Quantitative real-time in-cell imaging reveals heterogeneous clusters of proteins prior to condensation
Our current understanding of biomolecular condensate formation is largely based on observing the final near-equilibrium condensate state. Despite expectations from classical nucleation theory, pre-critical protein clusters were recently shown to form under subsaturation conditions in vitro; if similar long-lived clusters comprising more than a few molecules are also present in cells, our understanding of the physical basis of biological phase separation may fundamentally change. Here, we combine fluorescence microscopy with photobleaching analysis to quantify the formation of clusters of NELF proteins in living, stressed cells. We categorise small and large clusters based on their dynamics and their response to p38 kinase inhibition. We find a broad distribution of pre-condensate cluster sizes and show that NELF protein cluster formation can be explained as non-classical nucleation with a surprisingly flat free-energy landscape for a wide range of sizes and an inhibition of condensation in unstressed cells.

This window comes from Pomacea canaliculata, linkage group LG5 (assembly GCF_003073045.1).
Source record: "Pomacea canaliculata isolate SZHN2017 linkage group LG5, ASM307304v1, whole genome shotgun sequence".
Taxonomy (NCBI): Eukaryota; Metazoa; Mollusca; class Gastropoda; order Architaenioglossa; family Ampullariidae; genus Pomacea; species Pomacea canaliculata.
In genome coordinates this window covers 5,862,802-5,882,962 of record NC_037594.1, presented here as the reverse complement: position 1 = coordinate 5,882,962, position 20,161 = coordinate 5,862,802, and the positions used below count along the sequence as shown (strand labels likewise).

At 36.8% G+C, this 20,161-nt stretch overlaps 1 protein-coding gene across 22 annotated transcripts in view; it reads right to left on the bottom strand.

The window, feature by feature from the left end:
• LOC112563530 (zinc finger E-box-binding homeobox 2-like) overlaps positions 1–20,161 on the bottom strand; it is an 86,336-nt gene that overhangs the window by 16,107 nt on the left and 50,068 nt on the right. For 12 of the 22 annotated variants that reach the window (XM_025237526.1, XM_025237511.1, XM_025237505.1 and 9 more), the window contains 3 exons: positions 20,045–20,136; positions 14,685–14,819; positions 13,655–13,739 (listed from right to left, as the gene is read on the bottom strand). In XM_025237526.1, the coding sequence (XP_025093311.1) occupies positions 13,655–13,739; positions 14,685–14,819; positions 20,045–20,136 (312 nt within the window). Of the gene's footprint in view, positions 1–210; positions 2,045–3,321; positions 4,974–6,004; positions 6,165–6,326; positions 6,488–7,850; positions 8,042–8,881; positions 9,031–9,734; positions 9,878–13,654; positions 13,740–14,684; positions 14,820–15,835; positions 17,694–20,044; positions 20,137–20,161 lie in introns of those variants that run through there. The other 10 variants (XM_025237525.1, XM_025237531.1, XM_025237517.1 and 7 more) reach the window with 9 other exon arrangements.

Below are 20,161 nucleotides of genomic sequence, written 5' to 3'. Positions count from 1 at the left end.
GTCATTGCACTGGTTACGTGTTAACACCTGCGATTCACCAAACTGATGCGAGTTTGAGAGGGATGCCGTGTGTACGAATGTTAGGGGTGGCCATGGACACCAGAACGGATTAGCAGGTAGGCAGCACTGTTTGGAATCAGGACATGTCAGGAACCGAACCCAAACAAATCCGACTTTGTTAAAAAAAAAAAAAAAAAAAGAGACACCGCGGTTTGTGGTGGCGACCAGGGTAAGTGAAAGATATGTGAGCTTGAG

Acknowledgements: We thank Ibrahim Cissé, Rosana Collepardo-Guevara, Stephan Grill and Rohit Pappu for helpful discussions, and Adam Klosin (Hyman lab) for supplying us with the plasmid of DDX4. This work was supported by the European Research Council (grant agreement No. 681891, T.H.) and the Deutsche Forschungsgemeinschaft (DFG) under Germany’s Excellence Strategy (CIBSS EXC-2189 Project ID 390939984, R.G., R.S. and T.H.) and the SFB1381 programme (Project ID 403222702, T.H.).
EC | EU Framework Programme for Research and Innovation H2020 | H2020 Priority Excellent Science | H2020 European Research Council (H2020 Excellent Science - European Research Council) (681891)